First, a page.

Twice as many workers died in nursing homes as in hospitals. Only 30% of the deaths occurred among hospital workers and relatively few were employed by well-funded academic medical centers. The rest worked in less prestigious residential facilities, outpatient clinics, hospices and prisons, among other places.
The death rate among healthcare workers has dropped dramatically since they were vaccinated last December. TO study published in late March found that only four of the 8,121 fully vaccinated employees at the University of Texas Southwestern Medical Center in Dallas became infected. But deaths lag behind infections, and KHN and The Guardian have tracked more than 400 health worker deaths since the vaccine’s launch began.
Many factors contributed to the high death toll, but our investigations uncovered some ongoing problems that increased the risks healthcare workers face.
Our report found that CDC mask guidelines, which encouraged hospitals to reserve high-performance N95 masks for intubation procedures and initially suggested that surgical masks were suitable for daily patient care, may have put thousands at risk of health workers.
We laid out how the department of labor, led by Eugene Scalia, appointed by Trump in the early part of the pandemic, took a hands-off approach to workplace safety. We identify 4,100 security complaints submitted by health workers to OSHA, the workplace safety agency of the Department of Labor. Most were referring to the shortage of PPE, yet even after regulators investigated and closed some complaints, workers continued to die at the facilities in question.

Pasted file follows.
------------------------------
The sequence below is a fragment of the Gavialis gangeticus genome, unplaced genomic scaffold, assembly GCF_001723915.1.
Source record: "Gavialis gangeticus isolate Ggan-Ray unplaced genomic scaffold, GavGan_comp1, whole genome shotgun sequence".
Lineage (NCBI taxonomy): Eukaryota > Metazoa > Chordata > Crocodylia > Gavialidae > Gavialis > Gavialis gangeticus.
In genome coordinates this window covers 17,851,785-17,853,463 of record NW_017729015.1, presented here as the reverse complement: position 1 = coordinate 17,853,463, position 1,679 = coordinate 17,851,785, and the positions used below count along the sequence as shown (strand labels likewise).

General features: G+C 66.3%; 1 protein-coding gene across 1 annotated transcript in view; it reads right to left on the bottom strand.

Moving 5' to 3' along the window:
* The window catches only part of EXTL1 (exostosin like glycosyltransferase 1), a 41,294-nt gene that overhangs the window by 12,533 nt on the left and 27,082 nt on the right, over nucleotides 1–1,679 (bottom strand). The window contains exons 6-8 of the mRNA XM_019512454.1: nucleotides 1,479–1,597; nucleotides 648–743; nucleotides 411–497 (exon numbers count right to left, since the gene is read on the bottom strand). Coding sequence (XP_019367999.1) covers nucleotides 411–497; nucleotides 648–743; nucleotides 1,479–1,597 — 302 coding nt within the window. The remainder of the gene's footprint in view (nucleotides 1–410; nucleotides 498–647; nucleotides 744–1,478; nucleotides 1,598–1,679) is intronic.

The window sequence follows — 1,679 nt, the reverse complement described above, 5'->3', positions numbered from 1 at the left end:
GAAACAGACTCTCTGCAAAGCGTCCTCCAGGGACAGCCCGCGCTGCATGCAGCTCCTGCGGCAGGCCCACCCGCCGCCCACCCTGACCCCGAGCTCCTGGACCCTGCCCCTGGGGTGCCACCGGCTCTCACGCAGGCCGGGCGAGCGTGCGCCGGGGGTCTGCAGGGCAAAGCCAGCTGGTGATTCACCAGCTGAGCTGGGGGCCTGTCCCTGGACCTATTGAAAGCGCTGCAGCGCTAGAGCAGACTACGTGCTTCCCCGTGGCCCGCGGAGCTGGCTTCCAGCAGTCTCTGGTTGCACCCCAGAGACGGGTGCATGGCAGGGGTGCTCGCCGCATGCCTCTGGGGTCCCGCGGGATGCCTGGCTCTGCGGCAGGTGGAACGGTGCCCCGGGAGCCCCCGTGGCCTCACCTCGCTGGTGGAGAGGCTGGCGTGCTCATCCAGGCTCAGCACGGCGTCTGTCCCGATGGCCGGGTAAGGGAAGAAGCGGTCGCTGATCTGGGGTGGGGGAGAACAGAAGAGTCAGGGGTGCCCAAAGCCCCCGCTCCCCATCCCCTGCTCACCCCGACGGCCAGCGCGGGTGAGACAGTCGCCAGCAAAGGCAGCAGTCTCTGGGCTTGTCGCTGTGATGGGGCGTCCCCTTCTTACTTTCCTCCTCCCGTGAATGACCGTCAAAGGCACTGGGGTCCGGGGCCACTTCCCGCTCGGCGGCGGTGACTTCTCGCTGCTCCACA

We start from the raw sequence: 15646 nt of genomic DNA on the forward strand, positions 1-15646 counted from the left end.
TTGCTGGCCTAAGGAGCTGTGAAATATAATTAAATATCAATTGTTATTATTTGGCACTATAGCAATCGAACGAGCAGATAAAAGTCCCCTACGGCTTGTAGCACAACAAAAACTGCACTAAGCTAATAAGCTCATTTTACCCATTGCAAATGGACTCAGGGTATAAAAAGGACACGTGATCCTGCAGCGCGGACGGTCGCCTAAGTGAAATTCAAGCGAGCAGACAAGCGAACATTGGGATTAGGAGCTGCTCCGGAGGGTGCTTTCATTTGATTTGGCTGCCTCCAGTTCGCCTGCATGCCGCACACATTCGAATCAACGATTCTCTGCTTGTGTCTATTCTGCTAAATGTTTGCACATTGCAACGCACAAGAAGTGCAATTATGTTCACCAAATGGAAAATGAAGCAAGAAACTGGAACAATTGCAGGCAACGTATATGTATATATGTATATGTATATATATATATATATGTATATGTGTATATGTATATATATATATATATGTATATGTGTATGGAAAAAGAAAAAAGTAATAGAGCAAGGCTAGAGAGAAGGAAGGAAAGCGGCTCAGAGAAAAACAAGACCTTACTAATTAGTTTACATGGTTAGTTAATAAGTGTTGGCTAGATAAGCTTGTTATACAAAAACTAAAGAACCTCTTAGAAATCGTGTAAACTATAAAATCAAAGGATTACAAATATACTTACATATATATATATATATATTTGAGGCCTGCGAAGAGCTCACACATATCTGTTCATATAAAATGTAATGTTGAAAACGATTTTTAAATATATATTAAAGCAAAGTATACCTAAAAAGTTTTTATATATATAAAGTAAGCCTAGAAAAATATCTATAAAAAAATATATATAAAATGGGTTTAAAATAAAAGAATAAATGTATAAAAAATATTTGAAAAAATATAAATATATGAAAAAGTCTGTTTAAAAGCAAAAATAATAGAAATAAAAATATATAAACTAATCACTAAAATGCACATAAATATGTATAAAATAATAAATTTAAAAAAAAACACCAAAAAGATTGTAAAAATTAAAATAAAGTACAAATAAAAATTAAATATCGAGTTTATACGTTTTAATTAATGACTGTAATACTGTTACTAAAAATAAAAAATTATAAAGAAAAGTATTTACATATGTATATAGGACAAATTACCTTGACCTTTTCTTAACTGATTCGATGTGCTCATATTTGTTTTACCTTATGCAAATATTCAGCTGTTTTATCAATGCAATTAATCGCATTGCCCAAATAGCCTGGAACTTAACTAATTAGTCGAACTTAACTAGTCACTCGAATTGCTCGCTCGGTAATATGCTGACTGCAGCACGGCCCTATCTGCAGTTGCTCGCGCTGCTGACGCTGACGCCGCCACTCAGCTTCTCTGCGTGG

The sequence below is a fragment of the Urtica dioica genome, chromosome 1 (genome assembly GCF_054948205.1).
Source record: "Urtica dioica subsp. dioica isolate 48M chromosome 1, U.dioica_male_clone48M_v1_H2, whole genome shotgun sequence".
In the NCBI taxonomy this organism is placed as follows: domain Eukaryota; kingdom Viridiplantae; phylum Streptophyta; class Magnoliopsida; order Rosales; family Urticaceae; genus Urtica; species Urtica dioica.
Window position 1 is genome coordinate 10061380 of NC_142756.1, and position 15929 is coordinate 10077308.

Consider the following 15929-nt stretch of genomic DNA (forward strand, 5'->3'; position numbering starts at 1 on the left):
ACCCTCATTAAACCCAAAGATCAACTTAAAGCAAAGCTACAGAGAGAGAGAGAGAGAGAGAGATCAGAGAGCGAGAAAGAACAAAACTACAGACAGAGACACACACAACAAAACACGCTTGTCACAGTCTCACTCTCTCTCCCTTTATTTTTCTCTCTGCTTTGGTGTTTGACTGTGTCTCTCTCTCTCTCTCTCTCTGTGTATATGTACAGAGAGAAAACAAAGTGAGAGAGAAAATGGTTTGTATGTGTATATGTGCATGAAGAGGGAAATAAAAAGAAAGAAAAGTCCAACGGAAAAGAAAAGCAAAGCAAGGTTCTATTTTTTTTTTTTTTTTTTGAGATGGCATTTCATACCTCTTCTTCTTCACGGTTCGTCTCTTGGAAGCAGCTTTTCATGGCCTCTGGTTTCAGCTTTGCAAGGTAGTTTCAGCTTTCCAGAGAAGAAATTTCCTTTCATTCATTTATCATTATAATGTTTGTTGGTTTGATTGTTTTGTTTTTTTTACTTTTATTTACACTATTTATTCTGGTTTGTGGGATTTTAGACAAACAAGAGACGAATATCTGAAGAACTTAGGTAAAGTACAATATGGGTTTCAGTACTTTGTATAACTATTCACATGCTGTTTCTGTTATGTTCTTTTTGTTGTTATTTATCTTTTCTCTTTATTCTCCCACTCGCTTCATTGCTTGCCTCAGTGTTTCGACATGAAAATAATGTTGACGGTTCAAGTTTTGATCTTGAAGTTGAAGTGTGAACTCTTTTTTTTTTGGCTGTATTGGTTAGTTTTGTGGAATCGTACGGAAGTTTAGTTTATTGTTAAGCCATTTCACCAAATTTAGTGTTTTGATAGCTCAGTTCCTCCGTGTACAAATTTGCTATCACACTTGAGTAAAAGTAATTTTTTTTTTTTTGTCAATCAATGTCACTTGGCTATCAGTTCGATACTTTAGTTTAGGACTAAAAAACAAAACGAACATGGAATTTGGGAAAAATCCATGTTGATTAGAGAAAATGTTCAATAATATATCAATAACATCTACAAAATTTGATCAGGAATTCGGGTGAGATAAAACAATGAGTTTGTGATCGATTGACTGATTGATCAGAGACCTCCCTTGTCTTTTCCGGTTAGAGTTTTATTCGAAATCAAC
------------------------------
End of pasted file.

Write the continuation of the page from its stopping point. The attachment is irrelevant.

We also found that healthcare employers failure to report worker deaths to OSHA. Our data analysis found that more than a third of Covid deaths in the workplace were not reported to regulators.
One of Lost on the Frontline’s most visceral findings was the devastating impact of the EPP shortage. Adeline Fagan, a 28-year-old Texas OB / GYN, suffered from asthma and had a long history of respiratory ailments.
Months after the pandemic, his family say he was wearing the same N95 mask over and over again, even during a high-risk emergency room rotation.
Her parents blame both hospital management and government mistakes for the PPE shortage that may have contributed to Adeline’s death last October. Her mother, Mary Jane Abt-Fagan, said Adeline’s N95 had been reused so many times that the fibers began to disintegrate.
Not long before she got sick, and after being assigned to a high-risk ER rotation, Adeline spoke to her parents about whether she should spend her own money on an expensive N95 with a filter that could be changed daily. The $ 79 mask was a significant expense to its resident’s salary of $ 52,000.
“We said you buy this mask, you buy the filters, your father and I will pay for it. We didn’t care what it cost, ”said her mother, Abt-Fagan.
She never had a chance to use it. When the mask arrived, Adeline was already on a ventilator at the hospital.
Fagan’s family is disappointed in the US government’s response to the pandemic.
“Nobody chooses to go to work and die,” Abt-Fagan said. “We they need to be more prepared and the government needs to be more responsible in terms of keeping health workers safe ”.
Adeline’s father, Brant Fagan, wants the government to start tracking the deaths of healthcare workers and examining the data to understand what went wrong. “This is how we are going to prevent this in the future, he says. “Know the facts, follow in the footsteps of science.”
Adeline’s parents say her death has been particularly painful due to her youth and all the milestones in life that she never had a chance to experience. “Fall in love, buy a house, share your family and your life with your siblings,” said her mother. “It’s all those things that I missed that break a parent’s heart.”
George is Digismak’s reported cum editor with 13 years of experience in Journalism